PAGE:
dord (dôrd), n. density of mind; chiefly exhibited by one who attempts to demonstrate supposed knowledge --adj. dord'ish


In Three Days. . .

. . . finals will be over. It's been months since I've read a good fiction book. Any suggestions?



Blogger Laedelas Greenleaf said...

O man, yes! Michael Crichton is an amazing author, and his writing will sharpen your mind (though his theology is absent or wack). He wrote "Jurassic Park," but don't let the movie guide your opinion of the book. He's good at making science in the story more than just interesting--it becomes vital.

I haven't read it yet, but "Under The Overpass" by Mike Yankoski seems to be promising. It's not fiction, but it's his story of (willingly) becoming homeless for 6 months and the people he met. Sounds good for developing compassion. It's written from a Christian perspective, too.

Or "Dune," or anything by Brian Jacques. Those are good standbys.

If I think of anything else, I'll be sure to let you know.

12/11/2007 10:58 PM

Blogger Brian Whalen said...

Ahhh... fiction, my first love. Michael Crichton isn't bad, if you enjoy modern fiction (Timeline is far better than Jurassic Park, however), but I have a few others I prefer.

If you enjoy the modern era, I'd go with something more like "The Bourne Identity" by Robert Ludlum. The movie was good, but it's nothing compared to the book. For sci-fi, I'd DEFINITELY go with "Ender's Game" by Orson Scott Card, though "Dune" by Frank Herbert is also good.

If you prefer to go back in time a bit, "The Crystal Cave" by Mary Stewart is probably the best book I've read set in the Merlin/King Arthur world. Or in the true fantasy genre, the Fionavar Tapestry trilogy by Guy Gavriel Kay, beginning with "The Summer Tree."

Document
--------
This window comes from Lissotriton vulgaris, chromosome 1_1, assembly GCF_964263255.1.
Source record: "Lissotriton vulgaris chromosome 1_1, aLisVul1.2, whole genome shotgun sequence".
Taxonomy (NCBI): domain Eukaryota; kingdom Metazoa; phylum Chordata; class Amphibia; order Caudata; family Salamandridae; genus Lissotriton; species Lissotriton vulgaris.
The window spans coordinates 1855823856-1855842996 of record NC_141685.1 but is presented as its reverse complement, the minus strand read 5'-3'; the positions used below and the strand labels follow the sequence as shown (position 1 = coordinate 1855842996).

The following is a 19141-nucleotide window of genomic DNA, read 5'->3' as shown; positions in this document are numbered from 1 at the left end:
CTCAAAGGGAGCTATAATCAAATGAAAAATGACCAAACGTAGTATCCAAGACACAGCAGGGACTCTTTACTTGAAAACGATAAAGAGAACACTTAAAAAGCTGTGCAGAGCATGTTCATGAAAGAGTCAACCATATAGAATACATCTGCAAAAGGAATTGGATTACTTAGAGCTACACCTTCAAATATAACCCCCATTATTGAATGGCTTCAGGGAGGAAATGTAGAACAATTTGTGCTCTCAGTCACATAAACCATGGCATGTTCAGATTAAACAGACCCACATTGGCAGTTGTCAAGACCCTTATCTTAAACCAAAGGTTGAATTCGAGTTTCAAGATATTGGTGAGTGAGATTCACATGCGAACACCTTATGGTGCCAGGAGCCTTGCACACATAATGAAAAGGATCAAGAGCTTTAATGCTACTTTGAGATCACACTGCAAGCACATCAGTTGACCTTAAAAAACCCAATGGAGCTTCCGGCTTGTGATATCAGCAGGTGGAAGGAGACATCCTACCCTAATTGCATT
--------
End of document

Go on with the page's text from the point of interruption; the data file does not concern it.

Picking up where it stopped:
I love to read. And how the heck have you been? I think I will try to write you an e-mail sometime soon. It's been too long.

12/11/2007 11:48 PM

Blogger Jason said...

That was fast. (If anyone else has any recommendations to add, please go ahead.)

Funny you should both mention Dune--I ordered it from the library just after making this post. Based on what I know, it sounds interesting, although I have heard mixed reviews. But now that you both have recommended it, I'll have to read it when it comes in.

Brian, yeah, we should catch up. (No reason to wait until Na.) I read Ender's Game a couple summers ago. Overall, I liked it quite a bit, although I wasn't sure what to make of the ending. I think one of my cousins originally told me of the book. From what I remember, he said the sequels aren't very good. Do you agree with this? I hate having a good book or movie ruined by a lame sequel, so I haven't read anything else in the series.

12/12/2007 6:54 PM

Blogger Brian Whalen said...

RE: Ender's Game Sequels:

Well, Orson Scott Card did a very interesting thing with his sequels. There is a series of books, including "Speaker for the Dead," "Xenocide," and "Children of the Mind" that follow the story of Ender Wiggin in post Ender's Game time period. I have not read any of these, but I have heard them to be considerably less... entertaining.

However, he wrote another series of books which follow the story of Bean, who remains on earth obviously, and these I thoroughly enjoy. The first one is called "Ender's Shadow" and it's actually the same exact story as Ender's Game, but as told through the eyes of Bean. I like it as much as Ender's Game. The subsequent books in that series continue to follow the post-war politics on earth through Bean and Peter Wiggin and all the rest of the crew.

12/13/2007 12:50 AM

Anonymous Anonymous said...

Though I have nothing to add, thanks for posting this. I've been wanting to pick up some good fiction books and now I know what to look for!

12/17/2007 1:16 AM

Anonymous Pyle said...

I shall not fear. Fear is the mind killer, fear is the death that bring total obliteration. I will face my fear, I will let it pass through me, and when it has gone I will turn my inward Eye upon its path and see nothing. Only I shall remain.

Frank Herbert

12/18/2007 5:07 PM


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